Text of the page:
Everyone is talking about it, but in praxis, it shows: “The subject of AI is completely new territory.” Automotive IT asked experts such as Prof. Dr. Chris Schlueter Langdon of T-Systems to explain how to avoid reinventing the wheel.
Prof. Dr. Christoph Schlueter Langdon of the Telekom Data Intelligence Hub explains the three steps for success with AI, highlighting the importance of causality rather than correlation in an expert interview in Automotive IT. “Without a hypothesis of the relation between cause-and-effect, fishing expeditions have little use. […] Statistics only provide correlations, not causality. An example: Health and economic performance are positively correlated, but where should you invest the next Euro: in health or economic growth?” explains Schlueter Langdon. Learnings can be transferred into 3 crucial steps: Framing the problem, building causal models and hypotheses, and focus on the right data.
“At the start, it is important to condense a problem into a question, which you want to answer with the data analysis.” For this purpose, the data scientists need to gain insight into workflows before the start of the analysis in order to understand which step of a process should be optimized with AI. Only then can the desired result be defined, and the appropriate models developed. In most companies, this step fails because of silo thinking among departments and missing information for the data scientists.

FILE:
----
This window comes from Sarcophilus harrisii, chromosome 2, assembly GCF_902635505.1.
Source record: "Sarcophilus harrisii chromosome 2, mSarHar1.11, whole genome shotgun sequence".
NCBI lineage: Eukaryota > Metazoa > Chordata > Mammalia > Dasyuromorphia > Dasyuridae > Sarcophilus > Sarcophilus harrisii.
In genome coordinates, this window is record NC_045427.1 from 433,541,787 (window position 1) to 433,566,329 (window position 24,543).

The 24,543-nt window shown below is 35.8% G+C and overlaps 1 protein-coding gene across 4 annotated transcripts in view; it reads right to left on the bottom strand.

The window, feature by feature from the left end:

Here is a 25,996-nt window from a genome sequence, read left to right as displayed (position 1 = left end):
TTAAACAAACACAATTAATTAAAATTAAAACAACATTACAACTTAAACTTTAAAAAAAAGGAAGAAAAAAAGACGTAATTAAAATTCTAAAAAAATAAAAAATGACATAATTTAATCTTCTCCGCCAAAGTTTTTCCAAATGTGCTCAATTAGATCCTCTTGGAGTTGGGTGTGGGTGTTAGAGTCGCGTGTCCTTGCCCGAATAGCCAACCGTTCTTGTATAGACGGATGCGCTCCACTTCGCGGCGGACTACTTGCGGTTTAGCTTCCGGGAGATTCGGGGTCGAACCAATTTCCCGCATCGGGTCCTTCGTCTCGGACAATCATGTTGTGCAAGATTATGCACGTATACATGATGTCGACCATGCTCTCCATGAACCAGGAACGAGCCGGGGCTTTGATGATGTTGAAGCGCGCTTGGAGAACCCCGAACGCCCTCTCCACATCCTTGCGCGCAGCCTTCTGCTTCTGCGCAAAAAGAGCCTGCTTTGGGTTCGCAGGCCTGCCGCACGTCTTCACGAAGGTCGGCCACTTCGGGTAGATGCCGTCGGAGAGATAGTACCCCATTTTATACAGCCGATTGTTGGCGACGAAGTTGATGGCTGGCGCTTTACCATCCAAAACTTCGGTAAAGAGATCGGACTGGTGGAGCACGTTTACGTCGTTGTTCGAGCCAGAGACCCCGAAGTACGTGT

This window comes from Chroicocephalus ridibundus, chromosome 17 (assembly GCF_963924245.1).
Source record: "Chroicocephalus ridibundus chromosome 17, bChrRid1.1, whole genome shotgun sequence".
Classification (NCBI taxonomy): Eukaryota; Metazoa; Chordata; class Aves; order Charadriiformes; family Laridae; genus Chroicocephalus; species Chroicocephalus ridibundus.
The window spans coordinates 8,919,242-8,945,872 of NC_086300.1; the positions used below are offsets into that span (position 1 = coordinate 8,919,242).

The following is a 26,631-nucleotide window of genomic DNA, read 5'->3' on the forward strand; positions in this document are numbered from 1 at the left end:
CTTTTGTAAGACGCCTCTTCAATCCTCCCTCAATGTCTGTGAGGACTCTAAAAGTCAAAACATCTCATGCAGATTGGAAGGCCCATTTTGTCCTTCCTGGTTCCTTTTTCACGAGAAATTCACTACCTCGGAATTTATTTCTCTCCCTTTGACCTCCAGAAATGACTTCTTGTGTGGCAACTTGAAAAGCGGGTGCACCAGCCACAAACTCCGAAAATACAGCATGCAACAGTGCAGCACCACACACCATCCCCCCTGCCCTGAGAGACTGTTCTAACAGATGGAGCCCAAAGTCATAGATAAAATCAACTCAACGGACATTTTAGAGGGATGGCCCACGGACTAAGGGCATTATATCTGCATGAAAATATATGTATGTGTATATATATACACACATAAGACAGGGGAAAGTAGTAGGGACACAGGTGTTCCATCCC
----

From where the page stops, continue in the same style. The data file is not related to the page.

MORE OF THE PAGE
“Then it’s about further narrowing the focus by forming hypotheses grounded in theory, a so-called causal model. If this causal model cannot fit on a napkin, then you should not continue at all,” suggests Schlueter Langdon. “Only by defining the events relevant to the process step to be optimized can the correct data be extracted from the quantity of data and the problems with data management defied. For more insights on data management issues, see “Data is broken” (link).
“Only then can the right data be identified, refined, and finally analyzed. Another core principle with AI: All information required to answer the question must be included in the data, otherwise there is the risk of Garbage In, Garbage Out (GIGO), an effect further described in “Creating data pools for AI” (link). “No raw iron without iron ore in the rock: Same with data – one has to ensure that it contains the information required to solve a problem,” the data science expert explains.
One example is deep learning: “Especially with Neural Networks, the quality of results depends almost entirely on the quality of the training data,” clarifies the data science expert. For example, in so-called Convolutional Neural Networks (CNNs), the labeling quality directly determines the accuracy of image recognition results. “The description of the training data has to be very granular for each object,” the expert notes.
This article is based on a longer piece in Automotive IT (2019-05): link